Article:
MIT Community Resources

Home/MIT Community Resources
  1. MindHandHeart Initiative
    Students, faculty, staff, and other experts are working together to launch promising new efforts that coordinate and improve support services and measure progress.
  2. Humans of MIT Facebook page
    Inspired by Humans of New York, MIT students have created a portrait blog of life in the MIT community. The anonymous posting pages MIT Confessions and I Saw You MIT create different kinds of connections between students through their candor, humor, poignancy, and occasional incivility.
  3. MIT Admissions blogging
    Wildly popular, these uncensored reflections by MIT students have impacted college admissions nationwide.
  4. MIT Connect and Yammer
    Explore MIT through social media, including blogs and Twitter. Staff members have their own private social media network, Yammer.
  5. The Tech
    Established in 1881, MIT’s oldest and largest newspaper is student-run and is also the first newspaper published on the web. It is widely read throughout the MIT community and effectively engages a variety of perspectives on topics of importance to students.
  6. Faculty Newsletter
    Founded in 1988 by volunteers to provide a forum for sharing views on issues of concern to faculty, the Faculty Newsletter has become a valuable resource for everyone at MIT.
  7. Random Faculty Dinners
    Since 1985, MIT has invited random groups of faculty to dinner monthly in the Emma Rogers Room to build community.
  8. Undergraduate Association Student-Faculty Dinners
    The Undergraduate Association Committee on Education pays for groups of three to six students to dine with a professor.
  9. MIT Women’s League
    The MIT Women’s League is a social and service organization founded in 1913 to foster connections among women at the Institute. Its breakfast talks and international wives’ dinner events are very popular. The Women’s League initiated the ESL for Service Employees program, and it provides scholarships to undergraduate women.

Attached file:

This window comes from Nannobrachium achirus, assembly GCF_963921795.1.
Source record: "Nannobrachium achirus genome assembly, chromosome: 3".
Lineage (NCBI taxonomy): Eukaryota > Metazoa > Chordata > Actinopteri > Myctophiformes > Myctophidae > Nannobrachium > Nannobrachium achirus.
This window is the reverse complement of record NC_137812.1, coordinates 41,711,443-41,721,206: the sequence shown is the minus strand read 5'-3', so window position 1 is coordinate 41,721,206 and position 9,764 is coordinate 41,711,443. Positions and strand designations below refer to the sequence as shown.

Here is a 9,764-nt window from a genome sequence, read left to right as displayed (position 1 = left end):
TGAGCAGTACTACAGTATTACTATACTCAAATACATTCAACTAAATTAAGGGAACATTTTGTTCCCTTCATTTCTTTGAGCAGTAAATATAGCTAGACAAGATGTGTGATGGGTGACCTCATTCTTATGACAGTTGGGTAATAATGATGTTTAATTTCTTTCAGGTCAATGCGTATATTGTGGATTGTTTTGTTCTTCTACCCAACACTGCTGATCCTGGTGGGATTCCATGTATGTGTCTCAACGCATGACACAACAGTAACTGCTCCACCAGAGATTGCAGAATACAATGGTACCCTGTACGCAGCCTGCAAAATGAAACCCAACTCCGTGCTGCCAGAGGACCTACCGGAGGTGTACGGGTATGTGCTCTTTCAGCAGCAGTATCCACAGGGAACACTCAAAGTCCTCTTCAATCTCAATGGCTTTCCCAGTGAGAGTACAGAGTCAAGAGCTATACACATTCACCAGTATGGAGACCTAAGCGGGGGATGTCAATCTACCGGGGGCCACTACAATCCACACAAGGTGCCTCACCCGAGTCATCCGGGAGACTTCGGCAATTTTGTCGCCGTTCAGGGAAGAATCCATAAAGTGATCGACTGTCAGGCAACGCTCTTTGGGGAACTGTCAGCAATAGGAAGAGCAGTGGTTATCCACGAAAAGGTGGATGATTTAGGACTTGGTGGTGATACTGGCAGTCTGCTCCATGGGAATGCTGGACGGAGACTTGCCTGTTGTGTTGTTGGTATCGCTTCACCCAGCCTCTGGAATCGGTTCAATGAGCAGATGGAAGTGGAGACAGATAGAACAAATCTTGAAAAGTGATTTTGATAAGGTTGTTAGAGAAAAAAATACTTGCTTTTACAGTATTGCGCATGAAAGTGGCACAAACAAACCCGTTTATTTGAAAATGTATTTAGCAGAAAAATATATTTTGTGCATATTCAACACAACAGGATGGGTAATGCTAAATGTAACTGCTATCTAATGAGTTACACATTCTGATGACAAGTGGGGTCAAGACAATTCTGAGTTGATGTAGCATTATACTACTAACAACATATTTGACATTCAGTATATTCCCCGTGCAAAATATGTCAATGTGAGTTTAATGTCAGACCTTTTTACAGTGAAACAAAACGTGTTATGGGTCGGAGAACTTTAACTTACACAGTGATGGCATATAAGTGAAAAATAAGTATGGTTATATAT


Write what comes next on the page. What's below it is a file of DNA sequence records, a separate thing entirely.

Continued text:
10. Margaret Cheney Room
    The Margaret Cheney Room was established in 1882 as a safe space to promote community and empower all women students at MIT.
  11. One Community Room
    The chancellor and ombuds created a community space, the One Community Room (8-219), as a private and safe space intended to help build community at MIT. It may be reserved by individuals or by groups whose focus is fostering a sense of belonging and unity on the MIT campus. [News Office article]
  12. MIT-EMS
    MIT Emergency Medical Services is a student group that operates the MIT ambulance and trains community members to become emergency medical technicians.
  13. The MIT Board of Chaplains and the Addir Fellows Program
    The chaplains at MIT, representing many of the world’s religions, serve both their own religious communities and the MIT community at large. The Addir Fellows Program brings together students and everyone in the MIT community to build bridges of dialogue and understanding about different religious faiths.

I would like to see this list become a living online document for the community to add to, to help newcomers and old-timers find activities and programs that empower individuals by building community.